Cutthroat Kariko was a large man, even sitting down. Standing he would have towered over me. He was fairly round, but I didn’t make the mistake of thinking he was fat. There was a lot of muscle there. He had numerous small scars on his face and hands, but nothing major that showed. He dressed well, about as well as i did, but with more expense. He wore quite a bit of jewelry, everything from rings and a necklace to earrings all along one ear. Even the buttons of his vest looked to be made of silver.
“Miles,” he said in a faintly distasteful tone. “You’re late.”
“A thousand pardons,” Miles said with a grin. “I was picking up my friend here. Kariko, this is Silf. She’s working with us as an information source.”
Kariko grunted. “You brought an informer here?”
“Not an informer per se,” Miles said. “Silf is working as an escort for nobility events. She hears things at them, and passes them along.”
“That is almost worse.”
“I know you’re not fond of nobles,” Miles said soothingly. “But I assure you, neither is Silf. She probably hates the upper crust of Aseoto even more than you do, if anything.”
Had he said that before I started this, I would have been confident that it was true. Now…it was complicated. I hated the nobility in general, of course I did; how could I not after what they had been party to? What they were complicit in?
But the individuals I met, well, it was more complex than that. Some of them were certainly every bit as vile as I would have thought. But there were a few, most notably Lucius, who were different.
Life was so much simpler when things were black and white.
“If you say so,” Kariko said. His tone suggested that he was deeply doubtful.
“In any case,” Miles said briskly. “I’m not here to talk about Silf’s work, vital though it is. Rather, we’re here to discuss the latest progress update. So, let us begin. House Takeo has pledged unofficial support, with of course the caveat that if we’re caught they know nothing about us.”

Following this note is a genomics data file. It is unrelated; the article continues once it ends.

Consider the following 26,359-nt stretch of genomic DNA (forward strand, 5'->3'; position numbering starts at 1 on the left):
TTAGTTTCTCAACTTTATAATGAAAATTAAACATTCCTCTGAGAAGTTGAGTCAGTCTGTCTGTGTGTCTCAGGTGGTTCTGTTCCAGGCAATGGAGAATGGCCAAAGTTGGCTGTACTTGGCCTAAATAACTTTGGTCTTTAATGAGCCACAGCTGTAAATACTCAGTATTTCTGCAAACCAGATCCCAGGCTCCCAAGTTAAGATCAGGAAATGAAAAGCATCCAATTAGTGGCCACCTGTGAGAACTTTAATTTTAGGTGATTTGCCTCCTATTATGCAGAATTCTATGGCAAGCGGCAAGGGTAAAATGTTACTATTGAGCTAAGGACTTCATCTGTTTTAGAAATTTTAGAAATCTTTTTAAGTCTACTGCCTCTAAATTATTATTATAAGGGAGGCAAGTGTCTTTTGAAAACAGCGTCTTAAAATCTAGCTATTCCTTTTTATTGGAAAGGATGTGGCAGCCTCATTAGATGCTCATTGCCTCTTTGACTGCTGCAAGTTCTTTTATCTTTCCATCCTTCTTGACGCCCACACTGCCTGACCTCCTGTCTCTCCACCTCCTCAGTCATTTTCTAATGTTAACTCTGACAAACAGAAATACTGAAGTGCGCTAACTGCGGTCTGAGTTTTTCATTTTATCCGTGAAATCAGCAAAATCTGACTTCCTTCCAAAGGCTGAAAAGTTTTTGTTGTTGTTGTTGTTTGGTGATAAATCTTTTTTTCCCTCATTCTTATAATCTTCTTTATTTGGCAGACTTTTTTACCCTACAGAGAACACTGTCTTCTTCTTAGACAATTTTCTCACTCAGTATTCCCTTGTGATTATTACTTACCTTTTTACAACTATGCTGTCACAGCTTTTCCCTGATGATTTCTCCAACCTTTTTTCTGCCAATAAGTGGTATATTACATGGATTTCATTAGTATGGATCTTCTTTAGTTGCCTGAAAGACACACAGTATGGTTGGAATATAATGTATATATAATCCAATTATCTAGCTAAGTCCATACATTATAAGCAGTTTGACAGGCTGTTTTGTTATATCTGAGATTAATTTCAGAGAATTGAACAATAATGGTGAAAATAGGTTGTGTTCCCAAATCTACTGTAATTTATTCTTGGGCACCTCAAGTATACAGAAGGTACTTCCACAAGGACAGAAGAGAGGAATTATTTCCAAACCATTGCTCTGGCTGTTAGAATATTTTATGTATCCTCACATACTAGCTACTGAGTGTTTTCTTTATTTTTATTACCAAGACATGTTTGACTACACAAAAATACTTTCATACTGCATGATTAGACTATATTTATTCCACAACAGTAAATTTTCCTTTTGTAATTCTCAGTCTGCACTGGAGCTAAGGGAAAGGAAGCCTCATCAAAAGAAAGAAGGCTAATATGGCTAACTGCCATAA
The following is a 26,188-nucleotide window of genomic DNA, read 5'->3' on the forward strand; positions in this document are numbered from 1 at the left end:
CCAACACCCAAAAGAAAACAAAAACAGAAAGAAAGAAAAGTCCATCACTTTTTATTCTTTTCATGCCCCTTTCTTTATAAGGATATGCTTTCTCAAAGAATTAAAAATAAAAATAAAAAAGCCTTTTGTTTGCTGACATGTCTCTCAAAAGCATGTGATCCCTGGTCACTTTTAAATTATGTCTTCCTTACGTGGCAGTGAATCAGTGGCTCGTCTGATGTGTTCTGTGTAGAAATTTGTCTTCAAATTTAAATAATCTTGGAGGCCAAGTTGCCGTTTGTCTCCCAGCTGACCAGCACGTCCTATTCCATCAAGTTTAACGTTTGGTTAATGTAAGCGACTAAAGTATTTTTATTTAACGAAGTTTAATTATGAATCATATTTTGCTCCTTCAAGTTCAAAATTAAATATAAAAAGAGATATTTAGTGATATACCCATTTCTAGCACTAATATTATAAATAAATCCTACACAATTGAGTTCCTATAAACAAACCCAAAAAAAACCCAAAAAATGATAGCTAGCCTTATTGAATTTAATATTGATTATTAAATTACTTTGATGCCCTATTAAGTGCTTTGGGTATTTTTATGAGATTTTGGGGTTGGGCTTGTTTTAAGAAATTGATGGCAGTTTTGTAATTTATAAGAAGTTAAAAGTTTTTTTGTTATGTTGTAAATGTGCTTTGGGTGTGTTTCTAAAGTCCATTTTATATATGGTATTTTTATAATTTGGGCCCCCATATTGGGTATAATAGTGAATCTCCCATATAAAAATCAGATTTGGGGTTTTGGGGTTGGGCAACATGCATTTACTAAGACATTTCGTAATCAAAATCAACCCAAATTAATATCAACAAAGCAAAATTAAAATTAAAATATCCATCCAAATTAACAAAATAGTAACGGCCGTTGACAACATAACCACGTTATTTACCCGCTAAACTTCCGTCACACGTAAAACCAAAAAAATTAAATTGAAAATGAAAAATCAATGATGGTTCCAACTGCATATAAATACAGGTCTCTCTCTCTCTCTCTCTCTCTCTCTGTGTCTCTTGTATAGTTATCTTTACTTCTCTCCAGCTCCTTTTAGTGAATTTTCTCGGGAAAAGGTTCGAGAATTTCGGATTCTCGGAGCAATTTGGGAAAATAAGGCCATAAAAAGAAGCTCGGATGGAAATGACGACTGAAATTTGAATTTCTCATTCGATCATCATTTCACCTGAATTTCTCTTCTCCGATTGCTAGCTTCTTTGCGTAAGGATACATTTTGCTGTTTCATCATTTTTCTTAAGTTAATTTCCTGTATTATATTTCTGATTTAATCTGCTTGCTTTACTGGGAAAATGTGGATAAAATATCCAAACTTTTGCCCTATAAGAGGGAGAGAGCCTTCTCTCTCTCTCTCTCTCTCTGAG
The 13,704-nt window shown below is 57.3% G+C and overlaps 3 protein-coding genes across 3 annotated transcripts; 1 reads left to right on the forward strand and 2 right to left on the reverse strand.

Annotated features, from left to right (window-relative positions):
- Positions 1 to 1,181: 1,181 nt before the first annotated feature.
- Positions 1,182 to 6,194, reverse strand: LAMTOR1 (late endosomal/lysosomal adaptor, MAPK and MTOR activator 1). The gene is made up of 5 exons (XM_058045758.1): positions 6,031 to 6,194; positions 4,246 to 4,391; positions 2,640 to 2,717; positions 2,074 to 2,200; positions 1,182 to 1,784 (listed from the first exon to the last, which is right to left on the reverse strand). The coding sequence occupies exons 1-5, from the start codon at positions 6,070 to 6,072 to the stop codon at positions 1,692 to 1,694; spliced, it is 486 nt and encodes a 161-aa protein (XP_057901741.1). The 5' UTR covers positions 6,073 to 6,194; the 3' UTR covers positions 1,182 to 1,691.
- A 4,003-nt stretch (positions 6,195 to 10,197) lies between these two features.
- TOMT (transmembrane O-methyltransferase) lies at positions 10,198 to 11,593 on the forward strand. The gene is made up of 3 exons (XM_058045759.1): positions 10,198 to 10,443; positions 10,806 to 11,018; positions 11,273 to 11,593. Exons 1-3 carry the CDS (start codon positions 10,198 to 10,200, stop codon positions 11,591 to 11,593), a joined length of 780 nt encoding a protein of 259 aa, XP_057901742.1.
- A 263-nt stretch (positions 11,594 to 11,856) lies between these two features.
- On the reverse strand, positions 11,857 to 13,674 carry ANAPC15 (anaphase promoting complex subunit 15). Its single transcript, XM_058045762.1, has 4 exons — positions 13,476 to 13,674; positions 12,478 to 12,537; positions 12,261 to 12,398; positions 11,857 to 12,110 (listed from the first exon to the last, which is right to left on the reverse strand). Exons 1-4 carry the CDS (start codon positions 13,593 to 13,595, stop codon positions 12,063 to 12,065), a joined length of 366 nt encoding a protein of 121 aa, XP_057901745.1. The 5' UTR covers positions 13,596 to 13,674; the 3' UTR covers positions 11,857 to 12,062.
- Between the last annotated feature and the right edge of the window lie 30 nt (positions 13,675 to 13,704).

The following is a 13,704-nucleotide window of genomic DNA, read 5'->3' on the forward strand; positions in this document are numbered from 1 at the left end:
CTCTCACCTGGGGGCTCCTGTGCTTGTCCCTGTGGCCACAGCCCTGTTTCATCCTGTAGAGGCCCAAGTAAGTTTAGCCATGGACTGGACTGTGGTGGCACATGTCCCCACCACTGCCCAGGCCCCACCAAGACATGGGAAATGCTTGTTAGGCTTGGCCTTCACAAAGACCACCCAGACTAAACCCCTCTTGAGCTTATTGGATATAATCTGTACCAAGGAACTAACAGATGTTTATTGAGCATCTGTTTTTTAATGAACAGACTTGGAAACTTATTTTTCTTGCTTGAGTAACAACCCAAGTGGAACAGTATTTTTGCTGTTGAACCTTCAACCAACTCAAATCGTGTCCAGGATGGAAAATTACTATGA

Kariko grunted again. “No surprise there.”
“No, but it is good. We also have a member of the emperor’s personal guard who, while not willing to wield the knife himself, has promised to give us access when the time comes to move. It will take time to move him into position, though, and it will take planning to ensure that he’s able to act when the time comes.”
“Can’t stand a traitor, but that’s a hell of an advantage.”
“Agreed, on both counts.” Miles paused. “What else, let’s see…oh, Marius is out. Seems he wasn’t willing to deal with some of the realities of our little operation. House Anaki has sent another payment, seven thousand in gold. We had to eliminate two legion investigators who were stumbling onto clues as to our little project. And I think that’s it for news this time.”
“Not bad on the whole,” Kariko said. “Things are proceeding well.”
“Agreed,” Miles said with an infectious grin. “We should be ready to move within a few months.”
I was…startled. That was a lot sooner than I’d ever really thought of this as being. Sure, I’d known that I was working for the end of bringing about the death of the emperor. And if you’d asked me, and I thought I could trust you with it, I’d have told you that.
But…it was something that had felt very far away. It was a long term goal, not anything I’d really put a time frame on. Having it be just a few months out was…something that I would have to adjust to.
“Well, Silf, I believe that is our cue to depart,” Miles said. “We wouldn’t want to presume upon our honored host’s gracious hospitality longer than necessary, after all; he is a busy man. I hope you learned something valuable from this little excursion.”
“Yeah,” Kariko said, half-grunting. “Pleasure to meet ya, Silf. Good luck with…whatever it was you do.”
I was silent the entire trip back to the Comedy. I had…a lot to think about.
Rose did not ask me where I had gone.